Millennials (also known as the Millennial Generation or Generation Y) are the demographic cohort following Generation X. There are no precise dates when the generation starts and ends. Researchers and commentators use birth years ranging from the early 1980s to the early 2000s [according to Wikipedia]. This places this group in the age range of 15 – 35, a pretty large gap in years, but really known to many of us as the “Tech generation.”
Millennials get technology, they have been raised with it, and don’t know what it means to be without some level of access to it. They are also a generation focused on the environment, self-service, healthy lifestyles, being single for longer than their parents or grandparents, incurring more education (and debt) and they are well versed in the use of paying by credit/debit card versus cash. They spend money, but only after checking with their friends to see if it’s a good deal.
Connecting with millennials is actually pretty easy, given their affinity for social networking and social media. If you just monitor Facebook, Twitter and Instagram you can garner a wealth of information about your prospective customers. They like restaurants and other establishments that make it easy for them to make purchases, that reward them without them having to think about it, and businesses who seemly “know” them. Because they are on a social stream of consciousness they are eager and happy to share information with everyone, making it easy to reach them in their own environments (for promotions/push ad’s and engagements) but appear to lack a bit in their desire for security of their own personal information.
Most millennials don’t carry cash, probably never have. They are used to having credit/debit cards and accessing ATM’s when the need for a little paper money is necessary. Hackers find millennials easy prey, so it’s up to the rest of us to ensure systems are in place to protect this ever vigilant group in their quest to share.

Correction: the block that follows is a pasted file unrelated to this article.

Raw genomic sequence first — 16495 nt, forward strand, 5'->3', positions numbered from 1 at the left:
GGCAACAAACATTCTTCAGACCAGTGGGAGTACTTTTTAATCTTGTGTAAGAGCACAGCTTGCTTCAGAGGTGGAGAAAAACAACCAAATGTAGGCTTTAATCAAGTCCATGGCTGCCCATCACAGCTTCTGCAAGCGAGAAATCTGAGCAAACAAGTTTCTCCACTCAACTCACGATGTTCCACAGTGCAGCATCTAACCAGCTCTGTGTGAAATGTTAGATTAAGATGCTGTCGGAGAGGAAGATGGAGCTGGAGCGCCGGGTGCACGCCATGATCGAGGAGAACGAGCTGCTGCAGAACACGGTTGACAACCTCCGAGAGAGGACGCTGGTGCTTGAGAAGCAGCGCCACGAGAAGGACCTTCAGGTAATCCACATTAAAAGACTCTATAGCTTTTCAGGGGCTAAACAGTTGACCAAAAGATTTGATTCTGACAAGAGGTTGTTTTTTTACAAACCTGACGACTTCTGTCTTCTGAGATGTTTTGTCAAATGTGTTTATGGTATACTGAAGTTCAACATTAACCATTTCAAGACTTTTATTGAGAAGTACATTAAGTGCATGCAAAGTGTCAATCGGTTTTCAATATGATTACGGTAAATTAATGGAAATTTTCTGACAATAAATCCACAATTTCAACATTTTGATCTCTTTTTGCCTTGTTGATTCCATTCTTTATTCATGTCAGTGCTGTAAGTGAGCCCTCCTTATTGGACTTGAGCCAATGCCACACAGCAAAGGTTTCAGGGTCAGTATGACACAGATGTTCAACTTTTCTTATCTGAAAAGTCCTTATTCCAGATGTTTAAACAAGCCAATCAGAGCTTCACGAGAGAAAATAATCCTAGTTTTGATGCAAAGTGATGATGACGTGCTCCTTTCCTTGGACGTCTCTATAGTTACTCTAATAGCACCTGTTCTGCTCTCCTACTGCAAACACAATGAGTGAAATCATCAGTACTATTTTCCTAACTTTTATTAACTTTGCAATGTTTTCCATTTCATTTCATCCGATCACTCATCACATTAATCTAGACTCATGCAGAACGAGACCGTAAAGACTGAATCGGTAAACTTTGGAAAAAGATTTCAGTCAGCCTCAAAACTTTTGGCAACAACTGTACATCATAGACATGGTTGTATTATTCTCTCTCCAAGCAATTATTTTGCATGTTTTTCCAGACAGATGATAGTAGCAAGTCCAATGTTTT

In 2006, PCI (theft prevention measures) was launched and began requiring integrated software providers to tighten up their solutions with regards to payments and the handling of credit cards. This year (October 2015) the card brands have established that EMV (fraud protection measures) will take hold. While there is still a great debate about whether or not EMV will be quickly adopted or not, it’s clear to those of us in the payments arena that neither PCI, EMV and/or other security requirements are going to go away, security in payments is here to stay.
What do you need to know to protect your tech savvy clientele? Three things:
- Tokenization – it’s a given and a must have just to keep the lights on. Tokens replace actual card numbers with a representative number. This is critically important when information is being stored.
- P2PE (Point-to-Point Encryption) – protects cards when you swipe them, even before they make their way to your point-of-sale system. P2PE protects data in flight and offers peace of mind at point of purchase. If you have a P2PE solution you can rest assured that a hacker on your network is not getting your customers card information.
- EMV – abates concern with regard to the use of fraudulent cards at your store. EMV (Euro MasterCard Visa) validates the consumer using a chip card (with either a PIN or a Signature).
Implementing all three, tokenization, P2PE and EMV, may seem like overkill – but it’s not. Each one has a specific reason for its existence and each one focuses on a specific way to secure card data. You take time to ensure the locks on your doors are working so no one breaks in to your place of business, card security is much the same. While someone breaking into your restaurant may steal money or liquor or other valuable items – once they leave the damage is done, you can quickly assess the cost associated and you can work to shore up your physical security.
The problem with card security is that a hacker often glides in unnoticed, steals hundreds or thousands of card holders information, sells it on the black market and not until consumers begin to notice does the impact start to hit you. Brand reputation, law suits and chargebacks just to name a few of the things you will have to shore up if you are breached. Credit card theft and/or fraud isn’t something that is often noticed right away, but has lasting impact and frequently causes businesses to close.
Protect your consumers, protect your business and look into and then invest in tokenization, P2PE and EMV. It could be the difference between your lights on or your doors locked for good.